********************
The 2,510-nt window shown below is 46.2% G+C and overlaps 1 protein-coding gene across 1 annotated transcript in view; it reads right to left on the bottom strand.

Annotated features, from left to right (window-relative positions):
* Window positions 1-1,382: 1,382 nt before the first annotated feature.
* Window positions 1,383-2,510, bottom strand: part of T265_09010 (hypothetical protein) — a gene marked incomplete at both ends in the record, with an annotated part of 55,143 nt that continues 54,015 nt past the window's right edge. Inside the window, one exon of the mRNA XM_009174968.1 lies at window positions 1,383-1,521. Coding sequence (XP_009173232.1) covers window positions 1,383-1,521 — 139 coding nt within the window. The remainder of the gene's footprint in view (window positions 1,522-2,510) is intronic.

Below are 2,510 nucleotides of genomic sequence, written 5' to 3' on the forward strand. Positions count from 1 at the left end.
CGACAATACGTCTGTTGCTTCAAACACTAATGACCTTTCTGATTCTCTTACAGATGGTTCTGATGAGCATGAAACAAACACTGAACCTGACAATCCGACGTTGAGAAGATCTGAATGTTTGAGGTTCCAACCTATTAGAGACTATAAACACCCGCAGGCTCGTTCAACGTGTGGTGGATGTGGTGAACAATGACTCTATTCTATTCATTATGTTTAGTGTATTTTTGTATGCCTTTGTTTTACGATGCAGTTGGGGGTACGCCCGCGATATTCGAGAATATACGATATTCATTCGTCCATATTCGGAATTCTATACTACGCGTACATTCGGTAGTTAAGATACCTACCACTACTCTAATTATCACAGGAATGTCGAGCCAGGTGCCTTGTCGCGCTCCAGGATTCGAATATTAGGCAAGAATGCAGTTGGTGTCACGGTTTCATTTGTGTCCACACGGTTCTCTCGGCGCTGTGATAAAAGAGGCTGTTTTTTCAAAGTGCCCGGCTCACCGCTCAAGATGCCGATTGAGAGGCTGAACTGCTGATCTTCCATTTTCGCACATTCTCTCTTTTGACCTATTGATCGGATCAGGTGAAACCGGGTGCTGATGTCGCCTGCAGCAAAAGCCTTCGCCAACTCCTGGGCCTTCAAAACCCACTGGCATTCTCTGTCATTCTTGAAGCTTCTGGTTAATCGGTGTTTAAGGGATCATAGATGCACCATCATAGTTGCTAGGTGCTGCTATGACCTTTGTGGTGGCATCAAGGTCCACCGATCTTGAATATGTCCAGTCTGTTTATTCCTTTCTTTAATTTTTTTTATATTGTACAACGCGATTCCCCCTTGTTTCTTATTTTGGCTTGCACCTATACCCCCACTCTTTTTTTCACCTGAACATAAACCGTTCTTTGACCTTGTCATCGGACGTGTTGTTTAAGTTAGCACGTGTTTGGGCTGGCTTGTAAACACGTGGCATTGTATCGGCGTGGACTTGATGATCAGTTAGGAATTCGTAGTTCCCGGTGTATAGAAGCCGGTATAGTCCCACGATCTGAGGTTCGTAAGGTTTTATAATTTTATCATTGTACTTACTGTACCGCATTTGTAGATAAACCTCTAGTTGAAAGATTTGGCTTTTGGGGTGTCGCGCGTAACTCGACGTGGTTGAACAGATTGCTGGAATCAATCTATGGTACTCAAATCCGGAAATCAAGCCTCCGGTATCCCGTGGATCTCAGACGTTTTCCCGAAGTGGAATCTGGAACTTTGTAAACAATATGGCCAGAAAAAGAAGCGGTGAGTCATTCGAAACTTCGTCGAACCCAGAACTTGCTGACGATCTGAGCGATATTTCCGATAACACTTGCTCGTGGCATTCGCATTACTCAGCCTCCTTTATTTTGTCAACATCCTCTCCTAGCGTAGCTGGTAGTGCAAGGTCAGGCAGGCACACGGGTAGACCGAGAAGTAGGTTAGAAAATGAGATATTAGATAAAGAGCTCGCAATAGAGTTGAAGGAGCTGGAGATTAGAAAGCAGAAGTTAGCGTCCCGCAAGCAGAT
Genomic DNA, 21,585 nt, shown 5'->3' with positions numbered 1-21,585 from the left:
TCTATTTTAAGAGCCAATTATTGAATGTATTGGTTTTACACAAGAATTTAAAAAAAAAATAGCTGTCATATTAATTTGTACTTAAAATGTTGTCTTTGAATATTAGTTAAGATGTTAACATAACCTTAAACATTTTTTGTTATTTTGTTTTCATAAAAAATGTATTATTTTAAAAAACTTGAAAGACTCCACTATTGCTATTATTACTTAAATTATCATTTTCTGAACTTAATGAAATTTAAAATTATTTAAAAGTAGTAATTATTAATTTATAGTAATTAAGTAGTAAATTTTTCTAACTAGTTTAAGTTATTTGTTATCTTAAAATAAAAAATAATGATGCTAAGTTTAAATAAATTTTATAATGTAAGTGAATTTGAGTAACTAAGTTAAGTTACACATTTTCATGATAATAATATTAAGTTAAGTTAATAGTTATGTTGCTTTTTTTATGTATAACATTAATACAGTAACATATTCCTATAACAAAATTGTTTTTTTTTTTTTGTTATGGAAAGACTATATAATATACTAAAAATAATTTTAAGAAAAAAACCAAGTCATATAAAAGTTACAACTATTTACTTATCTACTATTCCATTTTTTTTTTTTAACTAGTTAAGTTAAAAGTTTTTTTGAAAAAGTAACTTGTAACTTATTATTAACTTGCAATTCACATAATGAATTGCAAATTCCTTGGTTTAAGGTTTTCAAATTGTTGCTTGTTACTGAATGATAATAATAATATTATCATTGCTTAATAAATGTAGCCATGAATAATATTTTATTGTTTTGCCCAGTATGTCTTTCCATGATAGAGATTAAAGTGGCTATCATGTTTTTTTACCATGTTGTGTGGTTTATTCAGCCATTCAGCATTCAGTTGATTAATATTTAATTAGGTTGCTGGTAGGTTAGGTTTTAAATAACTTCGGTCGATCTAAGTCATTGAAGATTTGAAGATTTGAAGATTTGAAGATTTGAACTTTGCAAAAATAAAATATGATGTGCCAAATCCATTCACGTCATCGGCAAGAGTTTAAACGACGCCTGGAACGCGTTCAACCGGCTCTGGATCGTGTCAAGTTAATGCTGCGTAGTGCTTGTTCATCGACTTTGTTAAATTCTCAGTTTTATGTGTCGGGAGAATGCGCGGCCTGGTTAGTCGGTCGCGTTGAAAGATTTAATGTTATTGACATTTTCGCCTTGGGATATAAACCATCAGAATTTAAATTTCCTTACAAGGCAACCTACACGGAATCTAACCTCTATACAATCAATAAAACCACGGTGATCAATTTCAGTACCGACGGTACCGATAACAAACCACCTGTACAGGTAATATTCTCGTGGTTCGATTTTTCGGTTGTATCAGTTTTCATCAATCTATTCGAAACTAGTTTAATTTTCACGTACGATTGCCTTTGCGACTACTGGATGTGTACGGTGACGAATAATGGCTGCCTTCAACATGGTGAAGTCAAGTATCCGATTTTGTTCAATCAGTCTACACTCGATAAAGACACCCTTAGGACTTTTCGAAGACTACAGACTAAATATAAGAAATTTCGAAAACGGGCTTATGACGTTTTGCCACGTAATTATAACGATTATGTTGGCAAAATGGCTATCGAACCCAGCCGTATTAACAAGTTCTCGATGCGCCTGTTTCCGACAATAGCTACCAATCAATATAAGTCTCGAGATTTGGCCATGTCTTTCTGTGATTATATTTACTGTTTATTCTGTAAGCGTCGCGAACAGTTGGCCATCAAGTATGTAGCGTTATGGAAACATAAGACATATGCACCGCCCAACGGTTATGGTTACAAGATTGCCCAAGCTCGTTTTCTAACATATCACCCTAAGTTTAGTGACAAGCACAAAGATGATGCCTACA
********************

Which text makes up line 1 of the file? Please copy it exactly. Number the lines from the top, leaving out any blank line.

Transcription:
The 2,510-nt window shown below is 46.2% G+C and overlaps 1 protein-coding gene across 1 annotated transcript in view; it reads right to left on the bottom strand.